When most Americans talk about the heroes of the Alamo, the historic Texas battle for independence from Mexico, they may know the names Davy Crockett, William Travis and James Bowie, but not Juan Seguin.
A young captain in the upstart Texas forces, the Texas-born Seguin had been sent out of the Alamo as a courier at the time the Mexicans finally overran the compound, and he escaped the massacre. He became a celebrated military officer who helped defeat the Mexicans at the Battle of San Jacinto and went on to be a senator in the Texas Republic and mayor of San Antonio. But discrimination and suspicion by whites forced him out of office and even into exile in Mexico.
It’s a little-known story about Latino history in this country that’s now being told as part of a 500-year look at Latino Americans that will be broadcast on PBS stations beginning Tuesday.
Timed to coincide with Hispanic Heritage Month, which began Sunday, the six-hour, three-part series, called “Latino Americans,” examines the development of a new “Latino” identity through 100 interviews, including some famous Latinos such as labor activist Dolores Huerta and singer Gloria Estefan. It will be aired on three consecutive Tuesdays from 8-10 p.m. EDT, broadcast in both English and Spanish.
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“We’re trying to construct a history that has not been written,” historian David Montejano, a professor at the University of California, Berkeley, says in the first episode. “We had a blank slate that had to be recaptured, recovered.”
The series portrays the struggle of Latinos, from enduring “No Mexicans or dogs allowed” signs outside restaurants and segregated schools in the Southwest to a Texas restaurant refusing service to a World War II Medal of Honor winner and the backlash of English-only rules.
The nation’s fastest-growing minority, Latinos say the attention is long overdue.
“One out of six Americans is Latino,” said Ray Suarez of PBS, who wrote an accompanying book for the series. “But if you turn on the TV you’d never know that.”
“Everyone thinks we’re newly arrived,” said Felix Sanchez, the chairman and co-founder of the National Hispanic Foundation for the Arts. “People never noticed us because we were doing manual labor.”
The history of Latinos, he said, “really is about the growing pains of a country.”
Sanchez said the lack of awareness extended to the present day. He’s led a campaign against the John F. Kennedy Center for the Performing Arts, saying it’s all but ignored Hispanics in its honors program for lifetime achievement. Last week, the center named two Latinos – opera singer Martina Arroyo and musician Carlos Santana – to this year’s honors, doubling the number of Hispanic recipients in the 35 years the award has been presented.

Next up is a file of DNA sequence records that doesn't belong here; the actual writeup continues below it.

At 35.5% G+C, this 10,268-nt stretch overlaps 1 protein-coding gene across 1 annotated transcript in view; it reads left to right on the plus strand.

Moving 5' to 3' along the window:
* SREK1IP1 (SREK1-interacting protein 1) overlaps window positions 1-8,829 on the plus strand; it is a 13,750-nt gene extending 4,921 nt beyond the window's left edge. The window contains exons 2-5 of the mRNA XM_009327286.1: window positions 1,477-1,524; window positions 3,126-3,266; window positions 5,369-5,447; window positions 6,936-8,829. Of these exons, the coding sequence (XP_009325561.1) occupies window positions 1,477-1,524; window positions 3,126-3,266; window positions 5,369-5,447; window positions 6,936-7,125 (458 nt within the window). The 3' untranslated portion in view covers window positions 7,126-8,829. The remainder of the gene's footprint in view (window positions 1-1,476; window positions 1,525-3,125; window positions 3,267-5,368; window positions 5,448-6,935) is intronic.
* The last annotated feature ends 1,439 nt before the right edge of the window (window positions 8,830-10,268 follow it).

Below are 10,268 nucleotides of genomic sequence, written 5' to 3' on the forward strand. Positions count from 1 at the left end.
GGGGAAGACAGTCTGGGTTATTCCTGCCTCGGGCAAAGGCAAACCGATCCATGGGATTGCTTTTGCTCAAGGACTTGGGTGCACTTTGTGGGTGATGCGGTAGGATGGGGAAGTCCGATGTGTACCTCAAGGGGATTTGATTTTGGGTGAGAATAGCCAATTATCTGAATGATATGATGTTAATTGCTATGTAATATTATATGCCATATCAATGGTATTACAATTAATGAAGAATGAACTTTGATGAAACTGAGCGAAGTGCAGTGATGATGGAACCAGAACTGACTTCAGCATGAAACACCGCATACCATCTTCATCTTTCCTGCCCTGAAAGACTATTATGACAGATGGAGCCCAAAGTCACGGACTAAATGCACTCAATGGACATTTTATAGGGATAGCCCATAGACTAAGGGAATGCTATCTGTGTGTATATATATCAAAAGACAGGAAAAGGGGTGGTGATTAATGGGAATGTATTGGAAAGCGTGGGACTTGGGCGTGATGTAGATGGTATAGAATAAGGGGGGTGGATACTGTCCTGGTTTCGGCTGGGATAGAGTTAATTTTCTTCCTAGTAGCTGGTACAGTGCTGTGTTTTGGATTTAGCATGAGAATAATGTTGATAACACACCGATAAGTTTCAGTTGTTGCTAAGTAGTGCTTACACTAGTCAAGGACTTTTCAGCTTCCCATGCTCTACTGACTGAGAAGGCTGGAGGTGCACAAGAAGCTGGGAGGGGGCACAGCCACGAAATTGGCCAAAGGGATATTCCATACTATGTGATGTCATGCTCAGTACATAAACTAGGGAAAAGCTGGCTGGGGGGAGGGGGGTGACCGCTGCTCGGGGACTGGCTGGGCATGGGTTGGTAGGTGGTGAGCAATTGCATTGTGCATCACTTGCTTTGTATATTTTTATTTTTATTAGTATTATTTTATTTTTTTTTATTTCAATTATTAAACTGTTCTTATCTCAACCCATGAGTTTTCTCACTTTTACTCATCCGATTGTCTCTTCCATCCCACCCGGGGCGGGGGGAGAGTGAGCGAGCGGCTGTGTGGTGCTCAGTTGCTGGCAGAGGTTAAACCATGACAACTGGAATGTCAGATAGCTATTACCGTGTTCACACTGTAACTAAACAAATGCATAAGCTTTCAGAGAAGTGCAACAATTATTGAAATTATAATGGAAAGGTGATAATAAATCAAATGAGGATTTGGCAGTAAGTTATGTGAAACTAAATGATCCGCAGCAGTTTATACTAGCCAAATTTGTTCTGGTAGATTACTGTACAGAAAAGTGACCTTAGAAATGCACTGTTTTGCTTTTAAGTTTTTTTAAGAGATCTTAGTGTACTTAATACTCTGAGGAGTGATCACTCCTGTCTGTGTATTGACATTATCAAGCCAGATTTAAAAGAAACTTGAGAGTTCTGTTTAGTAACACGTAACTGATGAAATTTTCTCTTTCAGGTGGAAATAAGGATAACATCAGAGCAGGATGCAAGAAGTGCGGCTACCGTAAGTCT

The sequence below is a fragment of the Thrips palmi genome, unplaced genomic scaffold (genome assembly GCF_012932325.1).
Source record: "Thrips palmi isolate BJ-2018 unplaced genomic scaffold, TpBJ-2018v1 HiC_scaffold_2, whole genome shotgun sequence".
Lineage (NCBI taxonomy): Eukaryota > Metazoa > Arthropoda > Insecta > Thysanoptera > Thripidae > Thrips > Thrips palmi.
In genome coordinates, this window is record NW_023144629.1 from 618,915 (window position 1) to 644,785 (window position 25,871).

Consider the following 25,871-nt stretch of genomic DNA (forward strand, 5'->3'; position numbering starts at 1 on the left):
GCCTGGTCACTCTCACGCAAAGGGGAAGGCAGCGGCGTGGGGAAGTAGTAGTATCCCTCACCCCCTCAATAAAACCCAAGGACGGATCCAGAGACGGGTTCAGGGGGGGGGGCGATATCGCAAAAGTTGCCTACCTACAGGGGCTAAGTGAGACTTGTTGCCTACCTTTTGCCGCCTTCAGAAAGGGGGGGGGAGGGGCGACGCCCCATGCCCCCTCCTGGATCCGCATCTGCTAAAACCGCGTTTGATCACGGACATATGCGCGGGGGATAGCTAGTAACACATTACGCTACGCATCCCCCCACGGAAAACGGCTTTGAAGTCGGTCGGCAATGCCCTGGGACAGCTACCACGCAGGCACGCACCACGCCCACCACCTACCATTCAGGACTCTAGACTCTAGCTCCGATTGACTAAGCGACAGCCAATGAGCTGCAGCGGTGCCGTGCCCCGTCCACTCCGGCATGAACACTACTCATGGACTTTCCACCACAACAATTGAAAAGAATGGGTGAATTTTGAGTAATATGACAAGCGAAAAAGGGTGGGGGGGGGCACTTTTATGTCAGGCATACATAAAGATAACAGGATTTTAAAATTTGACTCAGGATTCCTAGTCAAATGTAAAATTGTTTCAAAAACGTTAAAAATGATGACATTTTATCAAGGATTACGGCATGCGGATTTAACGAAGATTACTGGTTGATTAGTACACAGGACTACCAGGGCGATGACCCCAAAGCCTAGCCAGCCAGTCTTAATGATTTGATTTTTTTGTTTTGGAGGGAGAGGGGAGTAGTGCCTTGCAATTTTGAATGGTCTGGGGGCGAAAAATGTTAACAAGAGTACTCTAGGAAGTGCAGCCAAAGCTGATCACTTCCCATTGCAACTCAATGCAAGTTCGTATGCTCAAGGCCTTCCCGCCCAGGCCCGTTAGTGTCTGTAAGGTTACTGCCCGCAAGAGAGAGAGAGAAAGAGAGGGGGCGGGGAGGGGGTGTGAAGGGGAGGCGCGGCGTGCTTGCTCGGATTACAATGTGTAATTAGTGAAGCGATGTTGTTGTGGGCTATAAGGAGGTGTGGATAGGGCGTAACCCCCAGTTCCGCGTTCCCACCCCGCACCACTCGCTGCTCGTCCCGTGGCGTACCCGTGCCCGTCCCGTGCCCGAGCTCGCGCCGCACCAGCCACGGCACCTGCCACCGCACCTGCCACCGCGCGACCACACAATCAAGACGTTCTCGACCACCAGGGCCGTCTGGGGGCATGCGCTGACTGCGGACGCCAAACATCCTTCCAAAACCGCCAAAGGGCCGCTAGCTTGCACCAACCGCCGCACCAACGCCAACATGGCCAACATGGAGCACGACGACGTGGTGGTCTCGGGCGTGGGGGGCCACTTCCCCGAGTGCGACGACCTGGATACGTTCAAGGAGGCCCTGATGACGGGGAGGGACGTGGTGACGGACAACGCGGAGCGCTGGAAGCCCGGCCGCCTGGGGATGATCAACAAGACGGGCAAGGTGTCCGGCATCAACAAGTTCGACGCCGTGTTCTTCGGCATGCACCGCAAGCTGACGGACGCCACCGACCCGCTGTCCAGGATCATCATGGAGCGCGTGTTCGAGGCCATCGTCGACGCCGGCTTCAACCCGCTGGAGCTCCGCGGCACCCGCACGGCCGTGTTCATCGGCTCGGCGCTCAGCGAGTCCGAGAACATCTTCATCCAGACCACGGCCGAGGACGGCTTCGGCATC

The PBS series is an ambitious undertaking, covering the history of different migrations, including Mexican-Americans to the Southwest, Cubans to Florida and Puerto Ricans to New York, as well as later waves from the Caribbean.
“The incredible diversity of Latino histories and the regional distinctions of how, when and why make it difficult to capture,” said Anne Martinez, an assistant professor of history at the University of Texas at Austin. “We as a nation are not very cognizant of our history.”
Martinez’s American-born father was in Chicago and was part of the Depression-era “repatriation,” when Latino families were given one-way train tickets to Mexico only to be encouraged later to return to aid the effort during World War II.
“My hope would be that this series would give depth, dimension and subtlety to what has been a black and white history of the U.S.,” she said.
Henry Munoz, a San Antonio businessman who’s the Democratic National Committee’s finance chairman, described the recent emergence of Latinos this way: “I’ve heard it referred to as ‘brown time.’”
Munoz, who uses “Latino” instead of “Hispanic,” as does the PBS series, recalled being part of a march with farmworkers organizer Cesar Chavez from the Rio Grande Valley to Austin – Munoz was only 6 years old and rode a burro – to fight for a $1.25 minimum wage.
“We really need to teach the next generation our struggles,” he said.
Nicolas Kanellos, a University of Houston Hispanic studies expert who held a viewing of the series for students, didn’t like the use of celebrities such as Estefan to showcase the Latino struggle or narrator Benjamin Bratt, a Latino heartthrob.
“As a scholar, I would criticize this emphasis on entertainment figures,” he said. “The struggles were at the grass roots, in science, education. There’s a lot more substance to the stories that need to be told.”